Part III of the Airway Series – Advanced Airway Adjuncts

By Frank Hubbell, DO

 Illustrations by T.B.R. Walsh

 In this section we will discuss the use of the endotracheal tube and the remaining airway adjuncts.

 Endotracheal Intubation (ETT)

 Gum Elastic Bougie/Flex-Guide Tube Introducers

 Digital Intubation

 Nasopharyngeal Intubation


 Pulse Oximetry

 Capnography and End-Tidal CO₂ detectors (EtCO₂)


 Stoma and Tracheostomy Care

TOTAL AIRWAY CONTROL – Endotracheal Intubation:

Last, but not least, of the airway adjuncts is endotracheal tube (ETT) intubation.

This is the most advanced airway, and it provides the greatest protection for the airway. This airway technique requires the most knowledge of airway anatomy and many hours of practice to develop the skills of using it. This is also a classic example of a, “use it or lose it” skill, requiring frequent live ETT intubations or practice on airway manikins.




Respiratory or cardiac arrest

Unconscious without a gag reflex

Rapidly deteriorating respirations or impending respiratory failure

Glottis seen through laryngoscopy

Glottis seen through laryngoscopy

Significant risk of aspiration from vomiting and obtundation

Potential airway obstruction from trauma, burns, or anaphylaxis


Epiglottitis (patient is sitting up, in the sniff position, and drooling).

Head, neck, or facial trauma that prevents visualization of the airway anatomy.

Advantages of Endotracheal Intubation:

  Complete control of the airway.

Isolates the airway.

Minimizes the risk of aspiration of gastric contents.

Eliminates the need to maintain a mask seal.

Allows direct suctioning of the trachea and respiratory passages.

It permits administration of some medications via the endotracheal tube –

naloxone, atropine, vasopressin (adults), epinephrine, and lidocaine.


Disadvantages of endotracheal intubation:

The techniques require considerable training and ongoing practice.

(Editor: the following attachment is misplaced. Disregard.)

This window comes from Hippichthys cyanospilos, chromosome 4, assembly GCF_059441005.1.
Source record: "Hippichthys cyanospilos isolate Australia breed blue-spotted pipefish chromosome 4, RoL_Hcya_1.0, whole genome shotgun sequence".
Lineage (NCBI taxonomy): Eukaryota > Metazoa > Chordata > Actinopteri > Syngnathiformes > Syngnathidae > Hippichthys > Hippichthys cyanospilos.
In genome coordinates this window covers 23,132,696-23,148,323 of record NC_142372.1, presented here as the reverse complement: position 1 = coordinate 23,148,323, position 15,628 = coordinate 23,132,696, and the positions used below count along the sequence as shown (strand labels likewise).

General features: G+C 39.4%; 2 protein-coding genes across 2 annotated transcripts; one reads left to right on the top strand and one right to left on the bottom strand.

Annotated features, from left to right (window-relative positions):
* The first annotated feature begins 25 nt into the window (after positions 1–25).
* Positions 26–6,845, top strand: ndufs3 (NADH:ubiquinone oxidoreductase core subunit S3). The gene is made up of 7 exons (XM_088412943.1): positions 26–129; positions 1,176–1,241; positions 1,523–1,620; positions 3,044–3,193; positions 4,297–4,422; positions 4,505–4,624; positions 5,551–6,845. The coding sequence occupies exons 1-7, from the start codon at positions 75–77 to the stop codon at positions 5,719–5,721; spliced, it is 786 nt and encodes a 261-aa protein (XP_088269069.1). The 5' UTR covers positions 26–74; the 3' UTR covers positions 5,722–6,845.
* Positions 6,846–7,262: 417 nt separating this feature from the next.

Intubation requires specific equipment.

Typically it is necessary to directly visualize the vocal cords.

Intubation bypasses the upper airway, and its functions of cleaning, warming, and

 humidifying the air en route to the alveoli.

Complications of endotracheal intubation:

Risk of equipment malfunction

Soft tissue damage

Broken teeth

Esophageal intubation

Tension pneumothorax

Endobronchial intubation (tube advanced too far into the right or left mainstem bronchus)

Breath sounds present on one side of the chest, diminished on the other side.

 Resistance to ventilations with a bag-valve-mask (BVM).

Pallor, cyanosis, evidence of hypoxia.

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YIGH header


Volume 26 Number 4

By Frank Hubbell, DO

Illustrations By T.B.R. Walsh


To be used on anyone who is exhibiting signs and symptoms of hypoxia:


Shortness of breath

Increase or decrease in respiratory rate

– Adult: respiratory rate less than 10 or greater than 30

– Child (1 year – 12 years old): respiratory rate less than 15 or greater than 30

– Infant (0 – 12 months old): respiratory rate less than 25 or greater than 50

Increase in heart rate.

Change in level of consciousness.

Change in skin color: pallor or cyanosis.


 Never, ever withhold oxygen from someone who appears to need it.

The following is needed to provide supplemental oxygen to a patient:

✔  O2 tank

✔  Regulator

✔  Delivery device – O2 mask


 Medical Oxygen Storage Tanks:

Come in various sizes.

Are identified by color– either the entire tank is green or the curved part of the tank, “the shoulder,” is green

Have an identifying yellow, diamond shaped label on the tank that is marked U.S.P. and Oxygen

Full tanks contain 2000 PSI of pressure and must be handled properly.


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